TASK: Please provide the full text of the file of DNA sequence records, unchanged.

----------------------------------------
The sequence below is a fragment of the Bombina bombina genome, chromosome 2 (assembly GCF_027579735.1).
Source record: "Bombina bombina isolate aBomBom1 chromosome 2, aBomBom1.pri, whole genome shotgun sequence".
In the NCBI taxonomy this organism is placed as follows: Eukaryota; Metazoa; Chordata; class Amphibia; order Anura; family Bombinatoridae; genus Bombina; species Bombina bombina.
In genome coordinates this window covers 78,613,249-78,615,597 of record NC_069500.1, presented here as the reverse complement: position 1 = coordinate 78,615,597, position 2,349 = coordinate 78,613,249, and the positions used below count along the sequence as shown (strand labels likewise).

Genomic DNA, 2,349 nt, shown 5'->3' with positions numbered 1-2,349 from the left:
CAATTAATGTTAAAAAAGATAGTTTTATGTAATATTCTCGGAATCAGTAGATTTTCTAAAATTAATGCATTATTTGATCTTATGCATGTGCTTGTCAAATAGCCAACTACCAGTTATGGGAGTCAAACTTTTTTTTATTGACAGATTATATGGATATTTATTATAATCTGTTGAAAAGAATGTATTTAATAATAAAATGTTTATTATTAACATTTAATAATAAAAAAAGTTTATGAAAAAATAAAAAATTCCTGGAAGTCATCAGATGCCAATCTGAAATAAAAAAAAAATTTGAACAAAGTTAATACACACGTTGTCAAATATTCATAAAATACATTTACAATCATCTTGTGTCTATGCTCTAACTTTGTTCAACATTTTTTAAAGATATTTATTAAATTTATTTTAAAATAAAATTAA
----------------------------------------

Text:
The sequence below is a fragment of the Bombina bombina genome, chromosome 2 (assembly GCF_027579735.1).
Source record: "Bombina bombina isolate aBomBom1 chromosome 2, aBomBom1.pri, whole genome shotgun sequence".
In the NCBI taxonomy this organism is placed as follows: Eukaryota; Metazoa; Chordata; class Amphibia; order Anura; family Bombinatoridae; genus Bombina; species Bombina bombina.
In genome coordinates this window covers 78,613,249-78,615,597 of record NC_069500.1, presented here as the reverse complement: position 1 = coordinate 78,615,597, position 2,349 = coordinate 78,613,249, and the positions used below count along the sequence as shown (strand labels likewise).

Genomic DNA, 2,349 nt, shown 5'->3' with positions numbered 1-2,349 from the left:
CAATTAATGTTAAAAAAGATAGTTTTATGTAATATTCTCGGAATCAGTAGATTTTCTAAAATTAATGCATTATTTGATCTTATGCATGTGCTTGTCAAATAGCCAACTACCAGTTATGGGAGTCAAACTTTTTTTTATTGACAGATTATATGGATATTTATTATAATCTGTTGAAAAGAATGTATTTAATAATAAAATGTTTATTATTAACATTTAATAATAAAAAAAGTTTATGAAAAAATAAAAAATTCCTGGAAGTCATCAGATGCCAATCTGAAATAAAAAAAAAATTTGAACAAAGTTAATACACACGTTGTCAAATATTCATAAAATACATTTACAATCATCTTGTGTCTATGCTCTAACTTTGTTCAACATTTTTTAAAGATATTTATTAAATTTATTTTAAAATAAAATTAA